The boarded-up storefronts say it all: the pandemic has been brutal for retailers. Yet by ramping up their focus on e-commerce, many owners have managed to both stay afloat and find new sources of revenue growth.
Satish Kanwar (BBA 2008 UTSC) is vice-president and general manager, channels, for Shopify, a Canadian software company that helps businesses sell their products online. Here, he explains why the current bleak economic period may yet prove to be a necessary turning point for entrepreneurs.
Despite dire predictions, you say the pandemic has actually been beneficial for many smaller businesses. How so?
In the past year, there has been an entire decade’s worth of progress in e-commerce, which has really increased the competitiveness of many businesses and opened them up to new customers. If you’re on Main Street and you don’t have an online presence, you’re only going to be visible to the people who know you’re there, or are walking by. E-commerce is allowing many businesses to work with people in a way that they probably should have been doing beforehand.
As more and more stores go online, what can brick-and-mortar stores do to keep up?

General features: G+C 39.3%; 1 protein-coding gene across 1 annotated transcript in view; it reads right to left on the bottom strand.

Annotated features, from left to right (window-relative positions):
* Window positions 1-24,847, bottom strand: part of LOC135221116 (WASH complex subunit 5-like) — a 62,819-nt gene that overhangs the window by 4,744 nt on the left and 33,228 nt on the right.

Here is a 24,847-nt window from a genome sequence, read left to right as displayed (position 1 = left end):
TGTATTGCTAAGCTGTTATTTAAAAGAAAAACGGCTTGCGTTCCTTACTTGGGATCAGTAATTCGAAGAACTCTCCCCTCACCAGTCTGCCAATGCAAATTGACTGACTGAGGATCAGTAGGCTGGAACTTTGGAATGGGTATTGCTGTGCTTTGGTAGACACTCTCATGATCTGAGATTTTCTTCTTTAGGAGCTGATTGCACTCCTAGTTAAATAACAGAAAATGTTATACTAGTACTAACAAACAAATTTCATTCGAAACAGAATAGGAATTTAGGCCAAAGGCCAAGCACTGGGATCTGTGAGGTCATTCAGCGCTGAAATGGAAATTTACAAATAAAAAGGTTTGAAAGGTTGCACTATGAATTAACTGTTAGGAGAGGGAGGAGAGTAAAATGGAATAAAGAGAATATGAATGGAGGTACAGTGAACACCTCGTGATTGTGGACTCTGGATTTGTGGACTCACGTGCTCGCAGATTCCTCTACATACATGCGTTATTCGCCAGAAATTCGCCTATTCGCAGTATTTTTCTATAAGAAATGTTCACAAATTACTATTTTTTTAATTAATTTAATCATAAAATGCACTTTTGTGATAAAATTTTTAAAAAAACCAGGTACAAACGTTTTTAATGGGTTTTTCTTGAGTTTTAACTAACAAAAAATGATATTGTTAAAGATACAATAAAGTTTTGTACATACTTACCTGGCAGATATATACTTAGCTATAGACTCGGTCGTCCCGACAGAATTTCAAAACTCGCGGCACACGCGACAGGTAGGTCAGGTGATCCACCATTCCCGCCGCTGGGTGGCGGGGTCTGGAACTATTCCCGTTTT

The shopping environment is being re-adapted. Physical retail stores were originally designed with the expectation that someone walking into that space was interacting with the brand for the first time. This describes only a small percentage of shoppers today. Now, we’re seeing stores become “customer support hubs” for people who have already bought products online and now need help or knowledge about something.
Say you’re into camping. You don’t need to window-shop for tents because you can do that online – but you might need information on tents, or training in how to set them up. So many stores are shifting toward this type of service-based shopping, rather than just providing consumers with products.
Shopify was created by entrepreneurs for entrepreneurs. But many big-name brands use your platform too. Why?
We support over a million businesses all over the world; we wake up every day and we think about the small business owner. They’re the ones we’re trying to build and design solutions for, and they’re the ones who need it the most. But it turns out that when you make things easy for small businesses, large businesses like those tools as well.
I like to wear shoes. They get me in the zone.
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Fave UTSC spot
Miller Lash House. I cherished every chance to spend time there.